Despite pleas from ANC KwaZulu-Natal chairperson Sihle Zikalala and ANCYL provincial secretary Thanduxolo Sabelo for their members to be disciplined and not interrupt the speakers, the memorial service was marred by intermittent booing, heckling and singing in praise of Zuma.
Sabelo and Zikalala launched a spirited defence of Zuma, with the ANCYL leader saying they were at the memorial service to mourn on behalf of Zuma because he had been barred from doing so.
Zikalala argued the same point Zuma did, that funerals and memorial services should not be used to criticise those with divergent views, saying this was “inhumane” and “against the culture of ubuntu”.
Despite the bullying from the crowd, director of the Ahmed Kathrada Foundation, Neeshan Balton, emphasised that Kathrada was “disturbed about the situation in the country”.
Gordhan used the platform to denounce false unity in the ANC based on money being used to influence and buy off people.
There were howls from the crowd when he spoke out against corruption eroding the economy.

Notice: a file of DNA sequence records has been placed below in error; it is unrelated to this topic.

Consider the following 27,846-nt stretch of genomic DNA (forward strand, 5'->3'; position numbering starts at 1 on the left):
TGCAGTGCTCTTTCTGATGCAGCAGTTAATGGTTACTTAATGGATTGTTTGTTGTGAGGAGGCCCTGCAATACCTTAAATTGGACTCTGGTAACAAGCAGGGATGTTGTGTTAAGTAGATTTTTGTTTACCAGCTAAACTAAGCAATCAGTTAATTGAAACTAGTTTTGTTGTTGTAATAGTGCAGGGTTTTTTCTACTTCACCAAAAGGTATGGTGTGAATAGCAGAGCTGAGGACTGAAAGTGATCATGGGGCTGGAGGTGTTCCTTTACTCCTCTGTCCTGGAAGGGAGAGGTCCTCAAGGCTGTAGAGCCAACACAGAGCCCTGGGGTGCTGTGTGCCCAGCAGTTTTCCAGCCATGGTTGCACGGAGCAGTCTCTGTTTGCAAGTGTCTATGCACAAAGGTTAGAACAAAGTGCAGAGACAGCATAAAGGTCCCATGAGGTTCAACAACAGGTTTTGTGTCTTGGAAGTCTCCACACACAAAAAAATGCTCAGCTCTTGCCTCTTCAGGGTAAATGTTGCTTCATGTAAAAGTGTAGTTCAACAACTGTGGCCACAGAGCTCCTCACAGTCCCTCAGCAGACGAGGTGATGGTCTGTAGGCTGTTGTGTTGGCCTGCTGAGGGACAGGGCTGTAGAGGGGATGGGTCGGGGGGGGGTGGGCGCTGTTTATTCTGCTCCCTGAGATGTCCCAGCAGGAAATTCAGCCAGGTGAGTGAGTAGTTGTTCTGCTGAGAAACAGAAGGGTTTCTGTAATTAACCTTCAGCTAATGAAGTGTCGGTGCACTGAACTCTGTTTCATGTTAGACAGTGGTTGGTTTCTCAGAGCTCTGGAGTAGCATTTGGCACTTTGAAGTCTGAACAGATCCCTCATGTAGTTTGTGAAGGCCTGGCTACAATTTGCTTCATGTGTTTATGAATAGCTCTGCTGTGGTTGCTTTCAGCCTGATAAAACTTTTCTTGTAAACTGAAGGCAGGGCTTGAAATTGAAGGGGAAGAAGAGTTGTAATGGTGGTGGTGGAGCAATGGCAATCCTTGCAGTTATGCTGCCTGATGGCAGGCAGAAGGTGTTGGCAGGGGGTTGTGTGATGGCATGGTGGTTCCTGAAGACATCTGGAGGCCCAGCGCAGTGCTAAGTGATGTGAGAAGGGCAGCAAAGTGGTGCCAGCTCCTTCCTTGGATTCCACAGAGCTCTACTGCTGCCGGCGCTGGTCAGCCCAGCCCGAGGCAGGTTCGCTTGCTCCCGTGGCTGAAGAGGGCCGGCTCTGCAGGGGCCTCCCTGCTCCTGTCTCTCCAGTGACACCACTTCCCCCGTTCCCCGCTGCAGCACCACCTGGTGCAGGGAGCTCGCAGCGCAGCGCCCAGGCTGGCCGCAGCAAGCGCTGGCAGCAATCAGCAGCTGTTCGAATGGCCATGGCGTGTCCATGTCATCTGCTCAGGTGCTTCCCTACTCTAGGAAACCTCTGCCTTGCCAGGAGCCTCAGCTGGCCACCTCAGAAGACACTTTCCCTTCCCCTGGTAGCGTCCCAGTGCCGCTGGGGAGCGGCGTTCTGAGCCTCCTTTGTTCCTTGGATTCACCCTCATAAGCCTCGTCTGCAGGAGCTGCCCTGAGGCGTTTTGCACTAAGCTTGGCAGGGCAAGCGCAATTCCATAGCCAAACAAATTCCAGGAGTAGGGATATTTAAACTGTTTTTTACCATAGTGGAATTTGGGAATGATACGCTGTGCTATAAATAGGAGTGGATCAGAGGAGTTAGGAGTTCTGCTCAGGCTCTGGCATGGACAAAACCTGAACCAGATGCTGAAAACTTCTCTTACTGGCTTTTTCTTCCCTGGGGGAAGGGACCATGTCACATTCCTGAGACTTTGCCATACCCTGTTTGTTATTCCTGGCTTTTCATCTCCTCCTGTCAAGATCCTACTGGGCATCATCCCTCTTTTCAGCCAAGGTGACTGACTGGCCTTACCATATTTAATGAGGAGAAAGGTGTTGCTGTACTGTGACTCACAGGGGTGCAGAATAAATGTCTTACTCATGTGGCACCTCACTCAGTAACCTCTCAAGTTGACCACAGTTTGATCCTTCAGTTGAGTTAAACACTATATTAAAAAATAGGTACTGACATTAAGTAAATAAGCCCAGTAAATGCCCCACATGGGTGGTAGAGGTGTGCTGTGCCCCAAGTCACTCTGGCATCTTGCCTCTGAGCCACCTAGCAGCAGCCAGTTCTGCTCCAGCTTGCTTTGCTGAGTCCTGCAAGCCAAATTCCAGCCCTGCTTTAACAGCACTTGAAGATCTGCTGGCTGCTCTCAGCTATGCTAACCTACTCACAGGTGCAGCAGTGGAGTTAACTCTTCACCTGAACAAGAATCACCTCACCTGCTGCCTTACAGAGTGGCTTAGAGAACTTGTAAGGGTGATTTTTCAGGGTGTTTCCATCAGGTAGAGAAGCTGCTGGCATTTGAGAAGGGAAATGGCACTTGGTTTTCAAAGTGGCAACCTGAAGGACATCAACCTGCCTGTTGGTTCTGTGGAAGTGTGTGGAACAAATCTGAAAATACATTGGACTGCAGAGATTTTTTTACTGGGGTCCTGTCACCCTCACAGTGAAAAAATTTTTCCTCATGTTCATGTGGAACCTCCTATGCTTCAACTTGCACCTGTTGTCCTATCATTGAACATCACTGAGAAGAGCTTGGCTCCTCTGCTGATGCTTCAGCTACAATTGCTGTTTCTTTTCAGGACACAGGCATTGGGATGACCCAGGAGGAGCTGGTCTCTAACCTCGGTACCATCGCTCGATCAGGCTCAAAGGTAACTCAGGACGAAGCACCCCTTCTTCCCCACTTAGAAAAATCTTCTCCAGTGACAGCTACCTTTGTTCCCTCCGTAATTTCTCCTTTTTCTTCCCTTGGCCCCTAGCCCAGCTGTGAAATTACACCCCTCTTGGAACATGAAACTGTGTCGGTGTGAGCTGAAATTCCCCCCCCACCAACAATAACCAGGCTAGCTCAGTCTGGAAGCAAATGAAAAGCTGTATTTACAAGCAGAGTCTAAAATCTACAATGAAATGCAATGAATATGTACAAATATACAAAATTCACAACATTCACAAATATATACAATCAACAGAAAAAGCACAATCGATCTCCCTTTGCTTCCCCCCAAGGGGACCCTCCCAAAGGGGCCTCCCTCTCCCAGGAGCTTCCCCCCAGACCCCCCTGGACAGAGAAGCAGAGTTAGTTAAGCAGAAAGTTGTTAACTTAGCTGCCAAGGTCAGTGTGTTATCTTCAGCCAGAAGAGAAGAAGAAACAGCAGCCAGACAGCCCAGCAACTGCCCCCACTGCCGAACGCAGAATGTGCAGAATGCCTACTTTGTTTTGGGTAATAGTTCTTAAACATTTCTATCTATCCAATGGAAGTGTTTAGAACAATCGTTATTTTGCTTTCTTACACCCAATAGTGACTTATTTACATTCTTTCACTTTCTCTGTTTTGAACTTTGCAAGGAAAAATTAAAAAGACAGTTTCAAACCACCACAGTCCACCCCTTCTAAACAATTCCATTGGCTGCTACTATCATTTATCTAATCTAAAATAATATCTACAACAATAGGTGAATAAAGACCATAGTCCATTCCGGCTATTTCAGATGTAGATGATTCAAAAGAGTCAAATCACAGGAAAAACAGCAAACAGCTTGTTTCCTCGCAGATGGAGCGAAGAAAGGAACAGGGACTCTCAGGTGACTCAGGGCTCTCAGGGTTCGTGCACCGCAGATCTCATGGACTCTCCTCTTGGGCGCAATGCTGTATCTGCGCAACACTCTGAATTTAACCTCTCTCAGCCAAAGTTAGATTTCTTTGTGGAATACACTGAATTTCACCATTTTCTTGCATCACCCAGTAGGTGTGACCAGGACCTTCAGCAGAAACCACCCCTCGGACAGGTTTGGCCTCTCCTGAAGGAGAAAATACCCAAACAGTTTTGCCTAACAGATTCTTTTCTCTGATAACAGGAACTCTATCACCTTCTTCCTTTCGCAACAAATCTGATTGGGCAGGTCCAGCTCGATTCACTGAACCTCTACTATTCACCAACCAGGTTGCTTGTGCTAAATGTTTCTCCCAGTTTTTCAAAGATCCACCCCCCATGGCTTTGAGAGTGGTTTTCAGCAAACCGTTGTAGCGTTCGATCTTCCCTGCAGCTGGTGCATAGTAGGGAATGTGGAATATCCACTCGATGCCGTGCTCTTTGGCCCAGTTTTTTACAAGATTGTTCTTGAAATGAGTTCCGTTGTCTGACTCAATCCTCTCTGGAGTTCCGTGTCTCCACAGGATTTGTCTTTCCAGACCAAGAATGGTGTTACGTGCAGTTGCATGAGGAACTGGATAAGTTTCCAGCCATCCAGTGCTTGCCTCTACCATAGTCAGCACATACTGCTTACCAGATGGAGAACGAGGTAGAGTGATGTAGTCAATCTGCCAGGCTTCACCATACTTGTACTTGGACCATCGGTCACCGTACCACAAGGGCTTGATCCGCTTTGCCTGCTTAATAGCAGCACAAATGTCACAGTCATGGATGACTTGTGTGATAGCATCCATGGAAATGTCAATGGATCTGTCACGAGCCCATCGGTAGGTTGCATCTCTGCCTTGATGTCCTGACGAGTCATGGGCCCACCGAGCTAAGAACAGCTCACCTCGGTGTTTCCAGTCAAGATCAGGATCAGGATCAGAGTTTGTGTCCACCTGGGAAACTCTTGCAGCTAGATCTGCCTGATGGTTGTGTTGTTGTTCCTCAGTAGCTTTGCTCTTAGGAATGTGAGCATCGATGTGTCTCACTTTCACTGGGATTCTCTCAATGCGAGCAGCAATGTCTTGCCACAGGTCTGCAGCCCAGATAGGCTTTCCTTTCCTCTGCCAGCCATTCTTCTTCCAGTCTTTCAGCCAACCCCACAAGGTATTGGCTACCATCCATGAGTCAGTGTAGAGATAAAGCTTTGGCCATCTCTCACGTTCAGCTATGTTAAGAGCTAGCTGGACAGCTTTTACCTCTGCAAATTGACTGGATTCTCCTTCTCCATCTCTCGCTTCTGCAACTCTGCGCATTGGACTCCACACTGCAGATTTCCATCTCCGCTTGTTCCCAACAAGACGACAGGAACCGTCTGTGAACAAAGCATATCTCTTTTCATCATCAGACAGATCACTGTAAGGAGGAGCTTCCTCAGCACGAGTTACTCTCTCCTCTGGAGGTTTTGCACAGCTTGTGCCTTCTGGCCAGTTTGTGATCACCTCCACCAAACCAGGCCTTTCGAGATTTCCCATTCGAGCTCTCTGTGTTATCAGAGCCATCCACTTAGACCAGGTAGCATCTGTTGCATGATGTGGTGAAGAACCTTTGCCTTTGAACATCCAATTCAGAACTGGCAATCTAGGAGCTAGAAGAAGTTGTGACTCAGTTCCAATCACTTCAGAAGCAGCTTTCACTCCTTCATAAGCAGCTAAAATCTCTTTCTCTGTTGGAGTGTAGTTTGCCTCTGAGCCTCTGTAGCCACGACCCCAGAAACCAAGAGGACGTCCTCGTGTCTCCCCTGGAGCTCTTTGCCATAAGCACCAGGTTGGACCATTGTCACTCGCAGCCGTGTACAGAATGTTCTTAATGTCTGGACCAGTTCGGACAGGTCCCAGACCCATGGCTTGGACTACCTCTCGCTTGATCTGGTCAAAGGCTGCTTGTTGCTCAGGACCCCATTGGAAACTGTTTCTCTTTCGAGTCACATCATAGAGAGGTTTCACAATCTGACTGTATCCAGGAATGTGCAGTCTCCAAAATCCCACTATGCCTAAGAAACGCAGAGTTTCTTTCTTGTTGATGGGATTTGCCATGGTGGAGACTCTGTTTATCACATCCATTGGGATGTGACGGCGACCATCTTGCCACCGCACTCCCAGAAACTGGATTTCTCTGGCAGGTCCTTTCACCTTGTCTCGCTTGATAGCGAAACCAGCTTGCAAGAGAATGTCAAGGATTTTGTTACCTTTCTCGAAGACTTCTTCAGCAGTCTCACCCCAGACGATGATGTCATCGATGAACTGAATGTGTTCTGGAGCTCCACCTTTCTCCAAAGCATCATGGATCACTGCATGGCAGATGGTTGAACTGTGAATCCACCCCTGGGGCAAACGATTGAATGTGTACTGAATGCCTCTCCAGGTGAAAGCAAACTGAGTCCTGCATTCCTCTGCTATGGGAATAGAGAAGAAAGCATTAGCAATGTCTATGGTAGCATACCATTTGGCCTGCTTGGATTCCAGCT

A startling development was the booing and drowning out of Mkhize, who made an unexpected appearance at the event.
Mkhize tried to make closing comments but was inaudible due to loud singing from people in the crowd wearing ANC T-shirts.
On Sunday night, Mkhize issued a statement saying the heckling was unacceptable and erodes respect for the ANC.
“It is clear that the ANC leadership has a huge task to embark on political education to teach our youth tolerance of different views and respect for the memory of those who sacrificed their lives for our freedom,” Mkhize said.
“On behalf of the ANC we wish to apologise to those who were invited, for the embarrassment and inconvenience caused.”
But the behaviour at Sunday’s memorial service is clearly the just the beginning of the use of intimidation and possibly violence to beat Zuma’s opponents into submission.
There is information constantly emerging about Members of Parliament from the ANC and opposition parties being intimidated and receiving death threats ahead of next Tuesday’s motion of no confidence in the president.
Not even the country’s dire economic situation can serve as a wake-up call for the Zuma camp.